Tuesday, February 21, 2006

Doors, Doors, and Mores! Topic: Invariants. Level: AIME/Olympiad.

Problem: (2000-2001 Berkeley Math Circle Contest, Gabriel Carroll Original) A company wants to construct its new office building, a $2001 \times 2001$ square grid of rooms, with doors connecting pairs of adjacent rooms, so that each room has exactly two doors. Prove that this cannot be done.

Solution: Place the lower left corner at the origin. Label each room by its lower-left corner. Number the rooms in the following way - if the sum of its label ($ (x,y) \rightarrow x+y $) is even, it is $ 0 $ and if the sum of its label is odd, it is $ 1 $. We note that each door connects two rooms of opposite numbers.

Since each room has two doors, we have a total of $ 2 \cdot 2001^2 $ doors, but this counts each door twice - once from each side. So we divide by two to just get $ 2001^2 $ doors, which is odd.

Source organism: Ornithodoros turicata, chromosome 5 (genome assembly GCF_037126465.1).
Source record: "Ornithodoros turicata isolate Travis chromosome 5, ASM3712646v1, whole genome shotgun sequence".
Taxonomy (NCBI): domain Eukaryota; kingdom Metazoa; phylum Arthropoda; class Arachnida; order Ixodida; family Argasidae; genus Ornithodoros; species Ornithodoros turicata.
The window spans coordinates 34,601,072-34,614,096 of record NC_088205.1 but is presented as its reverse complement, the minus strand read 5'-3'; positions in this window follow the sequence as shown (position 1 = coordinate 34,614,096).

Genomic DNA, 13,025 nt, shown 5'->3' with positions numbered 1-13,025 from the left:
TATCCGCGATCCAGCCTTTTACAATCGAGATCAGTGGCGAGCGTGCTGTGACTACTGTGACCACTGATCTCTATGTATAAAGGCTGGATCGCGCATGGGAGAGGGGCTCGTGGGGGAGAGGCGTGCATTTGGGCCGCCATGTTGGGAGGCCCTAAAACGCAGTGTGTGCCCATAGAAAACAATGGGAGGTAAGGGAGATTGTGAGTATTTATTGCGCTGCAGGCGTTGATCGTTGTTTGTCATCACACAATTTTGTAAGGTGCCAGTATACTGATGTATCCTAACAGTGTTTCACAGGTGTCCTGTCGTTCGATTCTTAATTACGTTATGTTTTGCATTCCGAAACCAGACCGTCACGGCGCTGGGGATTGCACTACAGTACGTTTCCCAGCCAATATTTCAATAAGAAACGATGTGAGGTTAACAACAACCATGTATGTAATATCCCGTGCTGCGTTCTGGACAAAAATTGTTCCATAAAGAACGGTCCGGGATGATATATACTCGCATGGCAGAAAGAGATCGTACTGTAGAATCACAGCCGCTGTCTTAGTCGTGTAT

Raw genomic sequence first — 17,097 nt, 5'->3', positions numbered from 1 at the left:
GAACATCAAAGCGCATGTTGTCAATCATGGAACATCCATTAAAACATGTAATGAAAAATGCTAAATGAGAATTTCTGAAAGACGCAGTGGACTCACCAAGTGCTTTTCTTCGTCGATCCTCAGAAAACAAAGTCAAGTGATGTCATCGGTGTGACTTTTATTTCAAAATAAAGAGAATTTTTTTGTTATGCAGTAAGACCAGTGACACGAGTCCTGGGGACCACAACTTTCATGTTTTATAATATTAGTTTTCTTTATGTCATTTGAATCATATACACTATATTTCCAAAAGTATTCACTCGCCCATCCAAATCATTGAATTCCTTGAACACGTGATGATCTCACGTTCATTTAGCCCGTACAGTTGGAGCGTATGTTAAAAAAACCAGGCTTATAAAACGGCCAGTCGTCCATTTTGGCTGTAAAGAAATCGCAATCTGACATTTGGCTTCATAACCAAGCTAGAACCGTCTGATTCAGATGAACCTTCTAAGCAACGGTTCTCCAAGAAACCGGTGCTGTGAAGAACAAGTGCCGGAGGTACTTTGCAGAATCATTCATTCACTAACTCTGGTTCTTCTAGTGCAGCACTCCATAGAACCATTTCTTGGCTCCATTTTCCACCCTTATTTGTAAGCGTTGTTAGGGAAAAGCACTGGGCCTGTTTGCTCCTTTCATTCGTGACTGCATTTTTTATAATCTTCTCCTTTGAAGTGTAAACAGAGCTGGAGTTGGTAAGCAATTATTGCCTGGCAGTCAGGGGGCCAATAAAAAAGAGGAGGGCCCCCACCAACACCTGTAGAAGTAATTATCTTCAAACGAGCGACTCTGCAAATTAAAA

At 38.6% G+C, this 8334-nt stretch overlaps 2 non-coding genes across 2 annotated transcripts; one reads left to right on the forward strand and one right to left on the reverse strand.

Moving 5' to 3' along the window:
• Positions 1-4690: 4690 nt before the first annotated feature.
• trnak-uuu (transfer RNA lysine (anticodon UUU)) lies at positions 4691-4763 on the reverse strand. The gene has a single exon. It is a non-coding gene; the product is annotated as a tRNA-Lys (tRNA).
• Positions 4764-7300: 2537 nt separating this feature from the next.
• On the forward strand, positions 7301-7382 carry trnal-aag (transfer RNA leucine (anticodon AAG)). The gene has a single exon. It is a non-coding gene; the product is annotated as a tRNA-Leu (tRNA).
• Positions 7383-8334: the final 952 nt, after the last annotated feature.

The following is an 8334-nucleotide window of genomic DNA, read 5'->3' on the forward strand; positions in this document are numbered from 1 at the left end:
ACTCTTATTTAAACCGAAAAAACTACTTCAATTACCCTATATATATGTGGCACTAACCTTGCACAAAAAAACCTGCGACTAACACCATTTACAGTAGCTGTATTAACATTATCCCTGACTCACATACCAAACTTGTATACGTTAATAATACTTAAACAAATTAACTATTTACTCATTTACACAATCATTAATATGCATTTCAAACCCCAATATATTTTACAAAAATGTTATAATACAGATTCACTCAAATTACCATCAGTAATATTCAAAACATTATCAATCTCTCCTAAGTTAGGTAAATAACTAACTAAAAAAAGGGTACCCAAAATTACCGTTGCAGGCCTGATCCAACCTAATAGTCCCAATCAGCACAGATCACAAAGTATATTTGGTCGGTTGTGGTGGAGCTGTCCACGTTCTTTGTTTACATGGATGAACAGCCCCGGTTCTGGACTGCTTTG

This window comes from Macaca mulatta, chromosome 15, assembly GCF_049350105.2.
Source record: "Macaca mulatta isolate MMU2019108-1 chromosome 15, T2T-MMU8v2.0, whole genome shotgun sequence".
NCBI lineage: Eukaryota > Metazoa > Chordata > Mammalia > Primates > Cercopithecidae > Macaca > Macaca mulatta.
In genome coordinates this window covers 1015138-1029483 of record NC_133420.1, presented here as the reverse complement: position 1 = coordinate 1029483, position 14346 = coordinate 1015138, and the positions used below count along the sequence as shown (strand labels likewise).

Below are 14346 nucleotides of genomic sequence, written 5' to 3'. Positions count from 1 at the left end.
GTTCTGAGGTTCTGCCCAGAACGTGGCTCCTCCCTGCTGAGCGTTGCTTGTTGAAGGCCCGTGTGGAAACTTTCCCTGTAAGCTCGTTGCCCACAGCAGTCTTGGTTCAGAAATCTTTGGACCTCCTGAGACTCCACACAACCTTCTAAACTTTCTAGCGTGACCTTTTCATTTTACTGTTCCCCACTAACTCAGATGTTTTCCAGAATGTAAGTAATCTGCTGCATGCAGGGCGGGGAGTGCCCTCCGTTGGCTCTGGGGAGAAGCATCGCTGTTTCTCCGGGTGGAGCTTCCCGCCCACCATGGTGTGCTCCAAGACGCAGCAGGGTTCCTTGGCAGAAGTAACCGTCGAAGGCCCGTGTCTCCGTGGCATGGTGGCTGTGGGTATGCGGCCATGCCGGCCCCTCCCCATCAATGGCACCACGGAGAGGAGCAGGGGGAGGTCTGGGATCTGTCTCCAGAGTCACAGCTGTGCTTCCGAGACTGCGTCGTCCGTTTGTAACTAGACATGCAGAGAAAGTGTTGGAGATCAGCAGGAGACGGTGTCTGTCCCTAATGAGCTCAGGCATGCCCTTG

The number of doors in all the rooms is also equal to the number of doors in rooms with value $ 1 $ (since each door in a $ 0 $ room will be counted by the $ 1 $ room on the other side). But if each room has exactly two doors, the total number must be even, which cannot equal the odd sum above. Contradiction.

So it is impossible to have exactly two doors in every room. QED.


Comment: Once again, we see that the right numbering works wonders. Parity is usually a good thing to watch out for in invariant problems ("cannot be done" is a good clue).

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